The book of ten addresses
Menasseh ben Israel, rabbi, scholar, philosopher, diplomat and Hebrew printer, 1604-1657
The life of Menasseh ben Israel
In the midst of history – Menasseh ben Israel’s mission to England
Apology for the honorable nation of the Jews and all the sons of Israel
The Lost tribes of Israel, rediscovered in South America
Light for the Jews
Short demurrer to the Jewes long discontinued remitter into England
A Vindication of the Jews
A loving salutation to the seed of Abraham among the Jewes
Printing and Teaching Judaism
Menasseh ben Israel's Liturgical Bible: Pentateuch, Five Scrolls and the Prophetic Portions (1)
Menasseh ben Israel's Liturgical Bible: Pentateuch, Five Scrolls and the Prophetic Portions (2)
A mystical treatise on the fear of God
Menasseh’s complete Hebrew Bible
A Treasury of [religious] Laws which the people of Israel is obligated to know and keep
Fifty precious sermons by Amsterdam’s senior rabbi
The book of ten addresses
The Sceptre of Judah
"THEOLOGUS ET PHILOSOPHUS HEBRAEUS"
The first part of The Conciliador
The second part of The Conciliator
The third part of The Conciliator
The Final part of The Conciliator
The Latin translation of the Conciliator
Thirty problems concerning Creation
Three books on the resurrection of the dead (1)
Three books on the resurrection of the dead (2)
Three books on the resurrection of the dead (3)
Of the term of life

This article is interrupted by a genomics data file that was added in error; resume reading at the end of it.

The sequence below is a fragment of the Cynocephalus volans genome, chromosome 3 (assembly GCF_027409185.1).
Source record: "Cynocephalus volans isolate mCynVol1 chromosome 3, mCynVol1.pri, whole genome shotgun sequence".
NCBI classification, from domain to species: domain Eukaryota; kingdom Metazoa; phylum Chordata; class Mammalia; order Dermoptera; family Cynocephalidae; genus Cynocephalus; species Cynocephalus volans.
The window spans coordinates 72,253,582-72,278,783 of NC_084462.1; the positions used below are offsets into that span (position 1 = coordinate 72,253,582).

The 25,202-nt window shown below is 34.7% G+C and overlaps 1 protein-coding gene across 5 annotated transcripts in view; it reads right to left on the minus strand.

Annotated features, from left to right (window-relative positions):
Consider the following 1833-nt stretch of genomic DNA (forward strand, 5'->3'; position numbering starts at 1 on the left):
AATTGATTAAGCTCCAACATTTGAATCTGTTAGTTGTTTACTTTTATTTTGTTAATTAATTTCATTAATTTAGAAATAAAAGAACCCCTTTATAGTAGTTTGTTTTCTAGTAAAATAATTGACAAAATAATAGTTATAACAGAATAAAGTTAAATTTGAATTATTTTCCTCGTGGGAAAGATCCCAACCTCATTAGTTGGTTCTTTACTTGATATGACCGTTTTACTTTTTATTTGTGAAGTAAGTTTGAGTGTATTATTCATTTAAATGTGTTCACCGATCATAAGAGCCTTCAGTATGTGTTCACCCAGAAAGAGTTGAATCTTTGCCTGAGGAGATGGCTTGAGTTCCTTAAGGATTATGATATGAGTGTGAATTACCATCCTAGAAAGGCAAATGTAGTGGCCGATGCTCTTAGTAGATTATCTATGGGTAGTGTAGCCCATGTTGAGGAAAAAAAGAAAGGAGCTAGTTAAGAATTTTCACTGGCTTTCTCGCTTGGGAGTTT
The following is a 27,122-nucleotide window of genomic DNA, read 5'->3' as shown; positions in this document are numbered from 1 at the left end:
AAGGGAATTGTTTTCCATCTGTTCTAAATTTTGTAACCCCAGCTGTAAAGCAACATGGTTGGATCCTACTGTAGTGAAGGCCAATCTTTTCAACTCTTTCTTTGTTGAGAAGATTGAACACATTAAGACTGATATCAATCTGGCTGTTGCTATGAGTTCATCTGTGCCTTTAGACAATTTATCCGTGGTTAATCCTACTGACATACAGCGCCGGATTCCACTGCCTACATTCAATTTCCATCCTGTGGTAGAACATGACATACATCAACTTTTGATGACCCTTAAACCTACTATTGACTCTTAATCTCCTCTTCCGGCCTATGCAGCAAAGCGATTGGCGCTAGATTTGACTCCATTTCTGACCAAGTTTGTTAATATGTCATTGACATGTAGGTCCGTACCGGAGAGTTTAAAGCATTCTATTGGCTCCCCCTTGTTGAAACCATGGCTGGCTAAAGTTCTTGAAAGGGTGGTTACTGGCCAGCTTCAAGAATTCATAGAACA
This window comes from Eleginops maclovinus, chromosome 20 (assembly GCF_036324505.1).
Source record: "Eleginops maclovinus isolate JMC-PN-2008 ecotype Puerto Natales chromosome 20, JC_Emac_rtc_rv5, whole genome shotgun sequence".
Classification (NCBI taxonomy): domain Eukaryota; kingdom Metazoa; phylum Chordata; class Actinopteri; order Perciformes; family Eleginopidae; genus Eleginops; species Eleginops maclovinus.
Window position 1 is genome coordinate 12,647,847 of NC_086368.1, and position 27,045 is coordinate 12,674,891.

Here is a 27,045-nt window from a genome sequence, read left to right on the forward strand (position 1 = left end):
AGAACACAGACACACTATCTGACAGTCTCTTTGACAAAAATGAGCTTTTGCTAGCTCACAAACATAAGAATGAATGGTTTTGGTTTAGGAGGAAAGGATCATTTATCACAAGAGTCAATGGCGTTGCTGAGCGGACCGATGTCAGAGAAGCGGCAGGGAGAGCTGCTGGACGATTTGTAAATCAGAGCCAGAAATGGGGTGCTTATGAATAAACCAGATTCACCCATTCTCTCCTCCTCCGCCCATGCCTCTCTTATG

On the immortality of the soul
Portrait of the Tabernacle of Moses (1)
Portrait of the Tabernacle of Moses (2)
Portrait of the Tabernacle of Moses (3)
Bibliography: Menasseh ben Israel
The ten addresses (Roth Collection 260) is one of the early works of popular Kabbalah and shows its spread among the Sephardi communities.
The ten addresses originated in festival sermons given by Menahem Azariah da Fano (1548–1620), an Italian rabbi, Talmudist, and Kabbalist. His achievement was to make Lurianic Kabbalah accessible to the common people.
Fano’s Kabbalah included the first edition of the commentary Yoel Moshe by Moses ben Solomon ha Levi of Frankfurt. It became accepted among the Ashkenazi Jewish readership.
The printers, Judah Leib ben Mordekhai Gimpel of Posen and Samuel bar Moses ha Levi, were the first Ashkenazi printers in Amsterdam. The former had been compositor at both Menasseh ben Israel’s and Immanuel Benvenisti’s presses, while Moses ha Levi had been Benvenisti’s foreman. So it is hardly surprising that the title page was based on Benvenisti’s gate design. Even that printer’s lion and tower device reappeared.